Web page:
International Journal of Osteoarchaeology 08/2014; DOI:10.1002/oa.2253 · 0.95 Impact Factor
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    ABSTRACT: Dental enamel is currently of high informative value in studies concerning childhood origin and human mobility because the strontium isotope ratio in human dental enamel is indicative of geographical origin. However, many prehistoric burials involve cremation and although strontium retains its original biological isotopic composition, even when exposed to very high temperatures, intact dental enamel is rarely preserved in cremated or burned human remains. When preserved, fragments of dental enamel may be difficult to recognize and identify. Finding a substitute material for strontium isotope analysis of burned human remains, reflecting childhood values, is hence of high priority. This is the first study comparing strontium isotope ratios from cremated and non-cremated petrous portions with enamel as indicator for childhood origin. We show how strontium isotope ratios in the otic capsule of the petrous portion of the inner ear are highly correlated with strontium isotope ratios in dental enamel from the same individual, whether inhumed or cremated. This implies that strontium isotope ratios in the petrous bone, which practically always survives cremation, are indicative of childhood origin for human skeletal remains. Hence, the petrous bone is ideal as a substitute material for strontium isotope analysis of burned human remains.
    PLoS ONE 07/2014; 9(7):e101603. DOI:10.1371/journal.pone.0101603 · 3.53 Impact Factor
    This article is viewable in ResearchGate's enriched format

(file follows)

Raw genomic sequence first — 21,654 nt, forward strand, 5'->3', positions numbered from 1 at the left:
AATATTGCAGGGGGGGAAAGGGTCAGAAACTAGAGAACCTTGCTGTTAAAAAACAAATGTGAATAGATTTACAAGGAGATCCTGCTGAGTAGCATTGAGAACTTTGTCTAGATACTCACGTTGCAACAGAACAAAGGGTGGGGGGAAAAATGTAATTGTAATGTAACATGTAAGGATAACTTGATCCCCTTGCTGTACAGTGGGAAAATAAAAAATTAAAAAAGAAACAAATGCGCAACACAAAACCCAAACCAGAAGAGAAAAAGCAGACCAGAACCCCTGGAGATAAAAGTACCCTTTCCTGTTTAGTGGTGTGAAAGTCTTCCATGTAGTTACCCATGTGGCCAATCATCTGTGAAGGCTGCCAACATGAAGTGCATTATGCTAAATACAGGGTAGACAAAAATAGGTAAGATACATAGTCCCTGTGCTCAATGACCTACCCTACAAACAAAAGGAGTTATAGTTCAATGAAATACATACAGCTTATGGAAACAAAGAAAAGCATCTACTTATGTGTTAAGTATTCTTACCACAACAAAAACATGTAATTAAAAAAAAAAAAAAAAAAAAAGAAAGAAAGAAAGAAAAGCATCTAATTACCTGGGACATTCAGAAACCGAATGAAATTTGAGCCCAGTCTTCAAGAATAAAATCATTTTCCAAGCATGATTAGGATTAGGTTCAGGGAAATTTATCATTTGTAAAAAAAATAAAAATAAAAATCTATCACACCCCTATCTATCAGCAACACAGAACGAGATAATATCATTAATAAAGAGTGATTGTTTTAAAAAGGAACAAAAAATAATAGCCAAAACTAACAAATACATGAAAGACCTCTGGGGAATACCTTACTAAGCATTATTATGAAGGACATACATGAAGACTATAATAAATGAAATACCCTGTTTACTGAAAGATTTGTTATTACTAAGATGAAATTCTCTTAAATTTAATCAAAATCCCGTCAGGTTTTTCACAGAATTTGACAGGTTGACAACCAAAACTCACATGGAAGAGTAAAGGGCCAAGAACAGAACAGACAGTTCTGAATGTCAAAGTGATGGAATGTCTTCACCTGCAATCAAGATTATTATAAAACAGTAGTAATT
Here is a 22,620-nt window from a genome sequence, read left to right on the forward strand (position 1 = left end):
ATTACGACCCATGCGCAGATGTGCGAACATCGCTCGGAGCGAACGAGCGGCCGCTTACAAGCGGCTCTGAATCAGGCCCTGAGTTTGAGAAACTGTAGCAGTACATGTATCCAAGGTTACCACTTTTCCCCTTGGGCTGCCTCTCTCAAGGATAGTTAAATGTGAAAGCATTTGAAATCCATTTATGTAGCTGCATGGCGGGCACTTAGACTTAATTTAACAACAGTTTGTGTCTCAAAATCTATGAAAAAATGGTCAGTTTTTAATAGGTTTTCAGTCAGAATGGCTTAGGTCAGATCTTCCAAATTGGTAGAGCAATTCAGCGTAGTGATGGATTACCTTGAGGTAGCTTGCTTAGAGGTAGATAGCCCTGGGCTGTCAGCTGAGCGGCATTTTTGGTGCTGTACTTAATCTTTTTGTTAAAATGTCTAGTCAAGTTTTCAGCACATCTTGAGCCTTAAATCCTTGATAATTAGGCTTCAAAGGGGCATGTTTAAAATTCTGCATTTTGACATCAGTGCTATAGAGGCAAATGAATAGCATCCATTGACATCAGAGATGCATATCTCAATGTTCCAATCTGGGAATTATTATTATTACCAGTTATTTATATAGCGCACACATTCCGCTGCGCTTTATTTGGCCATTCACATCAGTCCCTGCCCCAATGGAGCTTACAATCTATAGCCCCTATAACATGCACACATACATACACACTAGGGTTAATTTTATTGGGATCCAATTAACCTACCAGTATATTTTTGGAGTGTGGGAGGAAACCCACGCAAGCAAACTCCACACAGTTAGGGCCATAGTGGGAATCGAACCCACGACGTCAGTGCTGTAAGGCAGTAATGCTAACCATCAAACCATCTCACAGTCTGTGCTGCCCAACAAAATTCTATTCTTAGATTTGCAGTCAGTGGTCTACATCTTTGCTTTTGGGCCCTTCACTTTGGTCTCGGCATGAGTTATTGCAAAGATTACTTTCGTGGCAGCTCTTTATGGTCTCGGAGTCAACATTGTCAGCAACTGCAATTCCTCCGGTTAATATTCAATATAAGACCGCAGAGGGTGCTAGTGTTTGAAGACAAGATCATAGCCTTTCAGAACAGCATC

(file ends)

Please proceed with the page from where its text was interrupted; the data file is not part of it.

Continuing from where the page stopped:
• Ancient Mesoamerica 01/2014; 25(01):221-238. DOI:10.1017/S0956536114000133
  • Joachim Wahl, T Douglas Price
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    ABSTRACT: The cemetery of Neckarsulm in southwestern Germany was discovered in 2001 and contained the inhumation graves of 50 individuals in 32 graves. The cemetery was in use for about 50 years during the Late Bronze Age (Urnfield culture, Hallstatt A1 period). The individuals who could confidently be identified were almost exclusively adult males. The majority of the skeletal remains exhibit specialized facets that most likely resulting from horseback riding. Several characteristics make this cemetery very unusual: The inhumations in contrast to normal cremation in this time period, the large number of multiple burials, the uniform sex and age of the deceased. There is no information concerning the cause of death of the individuals from the cemetery. Isotopic analysis was used for diet and mobility investigation. Diet for these individuals was relatively homogeneous and included both terrestrial and freshwater species. Tooth enamel from 37 individuals was analysed for strontium and oxygen isotopes. Almost one-third of the individuals in the sample exhibited non-local strontium isotope ratios and likely came from different areas in southwest Germany.
    Anthropologischer Anzeiger 11/2013; 70(3):289-307. DOI:10.1127/0003-5548/2013/0334 · 0.54 Impact Factor
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    06/2013; 1(2):93-112. DOI:10.1080/21662282.2013.798903
  • J. Mark Kenoyer, T. Douglas Price, James H. Burton
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    ABSTRACT: Exchange and interaction between early state-level societies in Mesopotamia and the Indus Valley during the 3rd millennium BC has been documented for some time. The study of this interaction has been dominated by the analysis of artifacts such as carnelian beads and marine shell, along with limited textual evidence. With the aid of strontium, carbon, and oxygen isotopes, it is now possible to develop more direct means for determining the presence of non-local people in both regions. This preliminary study of tooth enamel from individuals buried at Harappa and at the Royal Cemetery of Ur, indicates that it should be feasible to identify Harappans in Mesopotamia. It is also possible to examine the mobility of individuals from communities within the greater Indus Valley region.
    Journal of Archaeological Science 05/2013; 40(5):2286–2297. DOI:10.1016/j.jas.2012.12.040 · 2.14 Impact Factor
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    Dusan Boric, T Douglas Price